You are here

Survey: Rheumatologists Concerned With Risks of Infection and Malignancy With Tofacitinib (Xeljanz)

Most patients receive second-line treatment after anti-TNF therapy (Mar. 25)

BioTrends Research Group, a research and advisory firm based in Exton, Pa., finds that, after approximately 2 months on the market, 37% of U.S. rheumatologists have prescribed tofacitinib (Xeljanz, Pfizer) in an average of three of their rheumatoid arthritis (RA) patients. However, nearly 10% of the surveyed rheumatologists do not plan on using tofacitinib until it has been on the market for at least 1 year, and an additional 4% claimed they will never use the drug, primarily because of its safety profile.

When asked to consider the safety issues associated with using tofacitinib for the treatment of RA, surveyed rheumatologists were most concerned about the limited post-marketing experience with the drug and the risk of serious infections and cancer.

“Most patients initiated on Xeljanz at this point will have been previously treated with at least one anti-TNF agent and showed a poor response prior to initiation of Xeljanz,” said analyst Lynn Price. “However, the oral delivery could allow for increased use among biologic-naïve patients, particularly those who are adverse to parenteral administration.”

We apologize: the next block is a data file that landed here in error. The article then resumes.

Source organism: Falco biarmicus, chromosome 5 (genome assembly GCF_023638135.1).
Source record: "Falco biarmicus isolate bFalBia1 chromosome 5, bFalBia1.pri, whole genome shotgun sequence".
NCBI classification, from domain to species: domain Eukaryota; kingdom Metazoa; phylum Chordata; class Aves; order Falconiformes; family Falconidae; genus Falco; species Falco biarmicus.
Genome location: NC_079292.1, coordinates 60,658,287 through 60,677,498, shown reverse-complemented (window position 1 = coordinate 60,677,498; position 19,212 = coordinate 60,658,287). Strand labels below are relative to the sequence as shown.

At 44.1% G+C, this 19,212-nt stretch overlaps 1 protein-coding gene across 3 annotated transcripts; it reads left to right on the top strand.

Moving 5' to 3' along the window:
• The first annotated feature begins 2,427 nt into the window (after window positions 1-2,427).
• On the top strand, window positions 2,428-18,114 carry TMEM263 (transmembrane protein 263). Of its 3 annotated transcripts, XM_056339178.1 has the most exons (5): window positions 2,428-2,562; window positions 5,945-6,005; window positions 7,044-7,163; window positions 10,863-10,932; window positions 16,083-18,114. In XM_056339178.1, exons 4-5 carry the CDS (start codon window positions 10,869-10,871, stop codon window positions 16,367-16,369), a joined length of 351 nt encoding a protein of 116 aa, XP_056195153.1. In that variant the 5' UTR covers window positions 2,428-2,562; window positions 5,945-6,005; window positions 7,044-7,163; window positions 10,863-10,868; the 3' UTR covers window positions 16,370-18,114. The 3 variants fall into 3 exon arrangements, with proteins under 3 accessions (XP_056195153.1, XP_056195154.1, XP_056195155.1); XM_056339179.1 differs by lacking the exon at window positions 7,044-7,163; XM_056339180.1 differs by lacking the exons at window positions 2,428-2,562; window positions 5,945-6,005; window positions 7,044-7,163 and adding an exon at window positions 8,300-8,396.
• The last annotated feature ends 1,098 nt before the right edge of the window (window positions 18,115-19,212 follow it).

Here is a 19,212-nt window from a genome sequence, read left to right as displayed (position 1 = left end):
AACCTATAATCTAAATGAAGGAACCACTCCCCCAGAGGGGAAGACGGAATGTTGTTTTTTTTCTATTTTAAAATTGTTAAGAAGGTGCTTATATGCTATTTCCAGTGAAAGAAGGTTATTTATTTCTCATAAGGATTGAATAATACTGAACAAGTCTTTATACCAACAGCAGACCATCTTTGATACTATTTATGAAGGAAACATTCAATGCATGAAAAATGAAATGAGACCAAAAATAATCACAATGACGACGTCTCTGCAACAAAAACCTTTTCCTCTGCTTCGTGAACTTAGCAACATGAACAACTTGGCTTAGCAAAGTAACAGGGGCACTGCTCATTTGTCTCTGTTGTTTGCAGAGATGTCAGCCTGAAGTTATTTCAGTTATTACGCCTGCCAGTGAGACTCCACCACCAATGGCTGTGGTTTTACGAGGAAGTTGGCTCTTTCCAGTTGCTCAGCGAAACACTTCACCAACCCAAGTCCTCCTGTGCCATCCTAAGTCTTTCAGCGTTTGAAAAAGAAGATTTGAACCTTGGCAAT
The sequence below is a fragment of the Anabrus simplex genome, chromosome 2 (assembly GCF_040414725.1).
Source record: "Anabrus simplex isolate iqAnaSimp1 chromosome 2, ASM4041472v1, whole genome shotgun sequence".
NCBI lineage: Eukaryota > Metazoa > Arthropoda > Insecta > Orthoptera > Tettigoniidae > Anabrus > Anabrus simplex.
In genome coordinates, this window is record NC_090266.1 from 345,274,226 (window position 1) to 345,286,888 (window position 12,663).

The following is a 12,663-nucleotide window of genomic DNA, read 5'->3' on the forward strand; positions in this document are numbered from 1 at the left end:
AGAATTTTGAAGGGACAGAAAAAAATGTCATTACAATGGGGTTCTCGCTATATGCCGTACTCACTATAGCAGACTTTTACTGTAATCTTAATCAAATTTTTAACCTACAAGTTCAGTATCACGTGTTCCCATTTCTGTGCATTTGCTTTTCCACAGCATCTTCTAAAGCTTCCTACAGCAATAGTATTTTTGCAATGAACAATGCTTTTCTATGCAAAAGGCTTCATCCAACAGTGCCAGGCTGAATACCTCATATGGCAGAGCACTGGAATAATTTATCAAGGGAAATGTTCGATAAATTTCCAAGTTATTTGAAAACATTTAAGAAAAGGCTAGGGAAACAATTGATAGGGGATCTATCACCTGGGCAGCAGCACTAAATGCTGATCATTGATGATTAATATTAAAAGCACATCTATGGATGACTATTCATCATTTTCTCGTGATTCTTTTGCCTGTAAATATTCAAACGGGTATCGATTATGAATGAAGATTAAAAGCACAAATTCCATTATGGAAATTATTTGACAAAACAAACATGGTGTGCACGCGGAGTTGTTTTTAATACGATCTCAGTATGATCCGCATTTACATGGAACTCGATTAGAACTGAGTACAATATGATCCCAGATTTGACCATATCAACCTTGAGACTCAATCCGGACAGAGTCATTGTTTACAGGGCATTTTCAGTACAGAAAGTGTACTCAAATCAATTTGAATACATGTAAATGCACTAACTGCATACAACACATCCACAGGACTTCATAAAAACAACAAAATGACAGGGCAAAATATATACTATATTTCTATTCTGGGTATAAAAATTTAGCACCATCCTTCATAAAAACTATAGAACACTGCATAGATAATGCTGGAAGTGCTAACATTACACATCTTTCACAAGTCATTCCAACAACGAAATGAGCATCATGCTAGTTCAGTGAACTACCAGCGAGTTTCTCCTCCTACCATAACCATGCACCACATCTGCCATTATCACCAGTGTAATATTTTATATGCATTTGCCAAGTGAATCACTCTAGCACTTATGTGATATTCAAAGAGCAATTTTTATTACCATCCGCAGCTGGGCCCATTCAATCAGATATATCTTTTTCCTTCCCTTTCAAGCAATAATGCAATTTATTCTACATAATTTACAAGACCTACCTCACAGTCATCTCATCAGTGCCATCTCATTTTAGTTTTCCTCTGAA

The new report also finds that most tofacitinib users believe it is too early to assess their satisfaction with the product. However, 20% stated that they were highly satisfied with the drug. Physicians who cited high satisfaction with tofacitinib did so mainly because they had received initial positive feedback from patients, with reports of no or few side effects.

Source: BioTrends Research Group; March 25, 2013.

Recent Headlines

Despite older, sicker patients, mortality rate fell by a third in 10 years
Study finds fewer than half of trials followed the law
WHO to meet tomorrow to decide on international public heath emergency declaration
Study of posted prices finds wild variations and missing data
Potential contamination could lead to supply chain disruptions
Acasti reports disappointing results for a second Omega-3-based drug
Declining lung cancer mortality helped fuel the progress
Kinase inhibitor targets tumors with a PDGFRA exon 18 mutation
Delayed surgery reduces benefits; premature surgery raises risks